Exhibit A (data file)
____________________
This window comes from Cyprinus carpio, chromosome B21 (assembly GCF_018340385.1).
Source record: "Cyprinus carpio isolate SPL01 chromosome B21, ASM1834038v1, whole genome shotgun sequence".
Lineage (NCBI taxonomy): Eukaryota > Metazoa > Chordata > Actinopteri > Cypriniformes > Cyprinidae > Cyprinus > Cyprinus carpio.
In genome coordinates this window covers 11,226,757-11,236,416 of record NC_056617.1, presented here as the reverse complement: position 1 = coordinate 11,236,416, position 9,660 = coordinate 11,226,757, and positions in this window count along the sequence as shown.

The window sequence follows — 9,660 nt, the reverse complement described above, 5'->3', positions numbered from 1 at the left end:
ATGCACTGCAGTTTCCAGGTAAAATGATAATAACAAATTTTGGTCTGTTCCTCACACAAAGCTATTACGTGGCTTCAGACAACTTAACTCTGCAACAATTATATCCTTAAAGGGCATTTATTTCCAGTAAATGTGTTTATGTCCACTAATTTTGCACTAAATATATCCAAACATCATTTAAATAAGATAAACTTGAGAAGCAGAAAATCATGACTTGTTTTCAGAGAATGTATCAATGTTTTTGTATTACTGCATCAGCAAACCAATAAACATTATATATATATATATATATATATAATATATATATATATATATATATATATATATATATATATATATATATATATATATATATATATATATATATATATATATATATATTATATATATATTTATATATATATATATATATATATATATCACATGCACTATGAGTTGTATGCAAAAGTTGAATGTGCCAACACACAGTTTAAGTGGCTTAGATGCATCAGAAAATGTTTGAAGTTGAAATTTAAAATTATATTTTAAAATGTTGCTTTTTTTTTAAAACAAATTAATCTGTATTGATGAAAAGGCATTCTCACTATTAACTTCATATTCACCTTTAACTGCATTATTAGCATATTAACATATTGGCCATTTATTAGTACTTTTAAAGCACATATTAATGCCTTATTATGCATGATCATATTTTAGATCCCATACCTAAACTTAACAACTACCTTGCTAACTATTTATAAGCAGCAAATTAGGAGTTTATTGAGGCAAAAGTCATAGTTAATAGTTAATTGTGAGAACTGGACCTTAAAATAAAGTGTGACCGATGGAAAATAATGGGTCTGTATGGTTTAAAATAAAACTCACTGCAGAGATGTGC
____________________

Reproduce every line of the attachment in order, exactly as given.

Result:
This window comes from Cyprinus carpio, chromosome B21 (assembly GCF_018340385.1).
Source record: "Cyprinus carpio isolate SPL01 chromosome B21, ASM1834038v1, whole genome shotgun sequence".
Lineage (NCBI taxonomy): Eukaryota > Metazoa > Chordata > Actinopteri > Cypriniformes > Cyprinidae > Cyprinus > Cyprinus carpio.
In genome coordinates this window covers 11,226,757-11,236,416 of record NC_056617.1, presented here as the reverse complement: position 1 = coordinate 11,236,416, position 9,660 = coordinate 11,226,757, and positions in this window count along the sequence as shown.

The window sequence follows — 9,660 nt, the reverse complement described above, 5'->3', positions numbered from 1 at the left end:
ATGCACTGCAGTTTCCAGGTAAAATGATAATAACAAATTTTGGTCTGTTCCTCACACAAAGCTATTACGTGGCTTCAGACAACTTAACTCTGCAACAATTATATCCTTAAAGGGCATTTATTTCCAGTAAATGTGTTTATGTCCACTAATTTTGCACTAAATATATCCAAACATCATTTAAATAAGATAAACTTGAGAAGCAGAAAATCATGACTTGTTTTCAGAGAATGTATCAATGTTTTTGTATTACTGCATCAGCAAACCAATAAACATTATATATATATATATATATATATAATATATATATATATATATATATATATATATATATATATATATATATATATATATATATATATATATATATATATATATATATATTATATATATATTTATATATATATATATATATATATATATCACATGCACTATGAGTTGTATGCAAAAGTTGAATGTGCCAACACACAGTTTAAGTGGCTTAGATGCATCAGAAAATGTTTGAAGTTGAAATTTAAAATTATATTTTAAAATGTTGCTTTTTTTTTAAAACAAATTAATCTGTATTGATGAAAAGGCATTCTCACTATTAACTTCATATTCACCTTTAACTGCATTATTAGCATATTAACATATTGGCCATTTATTAGTACTTTTAAAGCACATATTAATGCCTTATTATGCATGATCATATTTTAGATCCCATACCTAAACTTAACAACTACCTTGCTAACTATTTATAAGCAGCAAATTAGGAGTTTATTGAGGCAAAAGTCATAGTTAATAGTTAATTGTGAGAACTGGACCTTAAAATAAAGTGTGACCGATGGAAAATAATGGGTCTGTATGGTTTAAAATAAAACTCACTGCAGAGATGTGC